Hurricane Katrina struck New Orleans almost ten years ago, as school was just beginning in the fall of 2005. Ever since, we have been trying to piece together the meaning of what happened to New Orleans’ children and to what was once the New Orleans Parish Schools—a school district that was abruptly dismantled in the late fall right after the hurricane and after a new law passed in Baton Rouge permitted the state to take over most of New Orleans’ schools. A mass experiment in charterization was undertaken, launched with money from Margaret Spellings in the U.S. Department of Education with added help from philanthropists such as the Bill and Melinda Gates Foundation. All the teachers and school employees were laid off and later their positions eliminated. Today virtually all of New Orleans’ schools have become privately managed charter schools in what became the Louisiana Recovery School District.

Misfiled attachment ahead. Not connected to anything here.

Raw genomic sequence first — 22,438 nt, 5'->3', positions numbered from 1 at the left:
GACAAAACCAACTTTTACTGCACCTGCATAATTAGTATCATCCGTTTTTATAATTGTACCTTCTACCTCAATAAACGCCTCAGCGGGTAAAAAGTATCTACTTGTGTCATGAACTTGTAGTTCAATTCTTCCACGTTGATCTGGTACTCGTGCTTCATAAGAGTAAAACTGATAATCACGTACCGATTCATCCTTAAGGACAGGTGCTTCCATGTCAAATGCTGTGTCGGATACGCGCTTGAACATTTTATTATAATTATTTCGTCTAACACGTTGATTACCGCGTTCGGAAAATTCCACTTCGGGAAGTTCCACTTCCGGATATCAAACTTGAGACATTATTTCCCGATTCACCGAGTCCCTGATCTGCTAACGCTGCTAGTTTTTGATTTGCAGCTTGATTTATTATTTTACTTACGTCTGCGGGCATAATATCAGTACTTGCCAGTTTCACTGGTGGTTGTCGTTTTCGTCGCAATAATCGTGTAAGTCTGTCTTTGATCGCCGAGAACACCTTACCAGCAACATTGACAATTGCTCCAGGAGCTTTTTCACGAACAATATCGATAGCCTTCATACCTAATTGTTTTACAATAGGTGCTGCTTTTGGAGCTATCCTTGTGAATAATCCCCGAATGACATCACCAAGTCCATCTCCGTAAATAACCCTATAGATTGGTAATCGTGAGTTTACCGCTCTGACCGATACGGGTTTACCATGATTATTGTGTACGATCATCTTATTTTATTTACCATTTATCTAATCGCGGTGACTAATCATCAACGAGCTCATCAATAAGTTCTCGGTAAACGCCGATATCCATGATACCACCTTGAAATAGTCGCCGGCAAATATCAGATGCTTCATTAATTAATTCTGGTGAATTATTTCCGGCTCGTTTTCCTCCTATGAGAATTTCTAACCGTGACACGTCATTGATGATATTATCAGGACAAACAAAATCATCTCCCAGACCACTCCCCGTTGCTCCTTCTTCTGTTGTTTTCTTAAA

The dominant narrative about the New Orleans school transformation has come from annual reports released by the Cowen Institute at Tulane that pumped out rhetoric and data to prove that the charterization of New Orleans’ schools was a grand success. Last year Jeff Bryant, writing for the Education Opportunity Network demonstrated serious problems with that spin in The Truth About The New Orleans School Reform Model: “An especially egregious example of ‘juking the stats’ is the way the school administration in New Orleans—where, basically, the catastrophe of Hurricane Katrina was used as an opportunity to summarily fire school teachers and turn over the majority of schools to privately managed charter school operators from out of town—is now being marketed to the entire country as a “solution” for public education everywhere.” Bryant believes the data reports that have wowed school reformers presented an unrealistic portrayal of the impact of the school privatization on New Orleans’ children.